Release: 15th April 2014
Genre: YA, Contemporary, Romance, Travel
Source: Received from the publisher in exchange for an honest review
"Owen lives in the basement. Lucy lives on the 24th floor. But when the power goes out in the midst of a New York heatwave, they find themselves together for the first time: stuck in a lift between the 10th and 11th floors. As they await help, they start talking...
The brief time they spend together leaves a mark. And as their lives take them to Edinburgh and San Francisco, to Prague and to Portland they can't shake the memory of the time they shared. Postcards cross the globe when they themselves can't, as Owen and Lucy experience the joy - and pain - of first love.
And as they make their separate journeys in search of home, they discover that sometimes it is a person rather than a place that anchors you most in the world."
The Geography of You and Me was one of those rare and special books that was so perfect that I felt like it was written especially for me. It’s almost as if I gave Jennifer E. Smith a list of ingredients that would make my ideal cute contemporary read and The Geography of You and Me is the end result. I’ve read and enjoyed all of Smith’s books but this one is hands down my favourite so far.
The book begins in an elevator in New York during a blackout that sweeps across the city on a scorching summers evening. Despite living in the same building Lucy and Owen have never met before but sparks fly as NYC plummets into darkness and the two get to know one another over free melting ice cream, cool kitchen tiles, and the rare sight of thousands of stars lighting up the sky. New York in the dark sounded strangely magical and exciting. It was such a fun note to kick start the book on and created the perfect backdrop for Lucy and Owen’s relationship to begin.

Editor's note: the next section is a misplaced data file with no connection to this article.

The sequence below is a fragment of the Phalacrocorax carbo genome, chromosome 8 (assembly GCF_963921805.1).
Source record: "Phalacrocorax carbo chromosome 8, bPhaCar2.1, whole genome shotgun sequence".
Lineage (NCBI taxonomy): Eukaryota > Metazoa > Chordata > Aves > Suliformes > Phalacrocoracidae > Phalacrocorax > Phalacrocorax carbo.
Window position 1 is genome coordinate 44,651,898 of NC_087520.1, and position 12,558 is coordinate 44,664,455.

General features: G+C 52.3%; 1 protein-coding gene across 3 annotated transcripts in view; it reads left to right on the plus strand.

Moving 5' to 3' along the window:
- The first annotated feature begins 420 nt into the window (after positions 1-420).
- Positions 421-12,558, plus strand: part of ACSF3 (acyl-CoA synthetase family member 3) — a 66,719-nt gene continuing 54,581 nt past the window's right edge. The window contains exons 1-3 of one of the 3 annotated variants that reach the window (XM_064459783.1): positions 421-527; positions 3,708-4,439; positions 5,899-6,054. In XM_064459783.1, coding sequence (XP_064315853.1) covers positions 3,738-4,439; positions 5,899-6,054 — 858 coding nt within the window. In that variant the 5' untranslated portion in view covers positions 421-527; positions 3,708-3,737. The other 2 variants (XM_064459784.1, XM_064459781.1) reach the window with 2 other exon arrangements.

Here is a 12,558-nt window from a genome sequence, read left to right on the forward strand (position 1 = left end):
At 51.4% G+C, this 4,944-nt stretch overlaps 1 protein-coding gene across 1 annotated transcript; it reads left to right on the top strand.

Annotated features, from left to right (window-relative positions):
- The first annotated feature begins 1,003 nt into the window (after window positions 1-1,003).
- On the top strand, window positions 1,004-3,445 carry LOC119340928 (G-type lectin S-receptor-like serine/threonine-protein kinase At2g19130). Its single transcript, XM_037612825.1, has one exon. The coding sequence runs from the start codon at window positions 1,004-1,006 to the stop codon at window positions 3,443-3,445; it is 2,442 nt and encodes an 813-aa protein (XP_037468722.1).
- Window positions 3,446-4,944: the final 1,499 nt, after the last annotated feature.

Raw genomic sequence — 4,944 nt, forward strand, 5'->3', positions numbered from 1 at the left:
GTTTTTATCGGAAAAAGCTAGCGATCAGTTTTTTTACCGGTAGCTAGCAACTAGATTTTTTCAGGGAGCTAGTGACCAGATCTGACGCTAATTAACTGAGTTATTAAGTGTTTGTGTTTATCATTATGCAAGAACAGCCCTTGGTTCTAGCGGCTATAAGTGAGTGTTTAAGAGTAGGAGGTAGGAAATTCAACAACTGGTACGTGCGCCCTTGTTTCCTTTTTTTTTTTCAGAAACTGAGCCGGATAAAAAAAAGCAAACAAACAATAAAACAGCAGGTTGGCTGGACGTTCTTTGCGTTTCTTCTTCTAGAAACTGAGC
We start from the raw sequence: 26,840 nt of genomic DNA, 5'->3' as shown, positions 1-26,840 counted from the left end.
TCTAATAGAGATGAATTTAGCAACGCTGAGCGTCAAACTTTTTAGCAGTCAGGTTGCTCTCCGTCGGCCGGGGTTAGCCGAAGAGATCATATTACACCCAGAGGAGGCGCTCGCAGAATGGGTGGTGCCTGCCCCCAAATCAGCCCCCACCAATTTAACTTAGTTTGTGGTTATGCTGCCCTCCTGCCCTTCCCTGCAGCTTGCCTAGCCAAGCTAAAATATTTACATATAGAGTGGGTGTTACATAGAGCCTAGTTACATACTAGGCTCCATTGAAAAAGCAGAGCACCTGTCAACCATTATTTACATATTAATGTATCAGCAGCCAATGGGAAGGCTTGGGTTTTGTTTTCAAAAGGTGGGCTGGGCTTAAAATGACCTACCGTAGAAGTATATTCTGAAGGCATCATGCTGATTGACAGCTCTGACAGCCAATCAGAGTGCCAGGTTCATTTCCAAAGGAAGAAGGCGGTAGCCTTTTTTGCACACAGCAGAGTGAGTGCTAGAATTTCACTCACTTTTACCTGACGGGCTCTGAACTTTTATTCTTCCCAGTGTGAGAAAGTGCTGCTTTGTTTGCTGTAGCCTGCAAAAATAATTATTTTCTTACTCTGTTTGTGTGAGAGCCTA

Lucy and Owen find each other just when they need someone the most. Both are incredibly lonely for different reasons. After spending that one whirlwind night together there’s hope that they will become something more but fate has other plans for the couple as Owen’s dad is taking him on a road trip and Lucy’s father has been offered work in London. Despite the distance between them and the unlikeliness of ever meeting again the two write to one another from all around the world. As they try on different countries and different cities all they really want is a place to call home but perhaps they’ve already found it in each other.
The Geography of You and Me has to be Jennifer E. Smith’s most beautifully written book to date. Her way with words really brought this global love story to life as we visit New York, London, Edinburgh, Paris and Rome to name only a few destinations visited during our characters travels. I loved seeing these places through Lucy and Owen’s eyes and there were times when they’d be thinking of each other at exactly the same moment on the other side of the world that would make my stomach dance with butterflies. The written postcards were another lovely touch to their story. You spend the whole book waiting in anticipation with the hope that they will find their way back to each other.
I was completely charmed by The Geography of You and Me it was over all too soon for my liking and I’m already craving a re-read. If you love cute contemporaries with gorgeous prose then you’re going to love this story of carrying your home in your heart.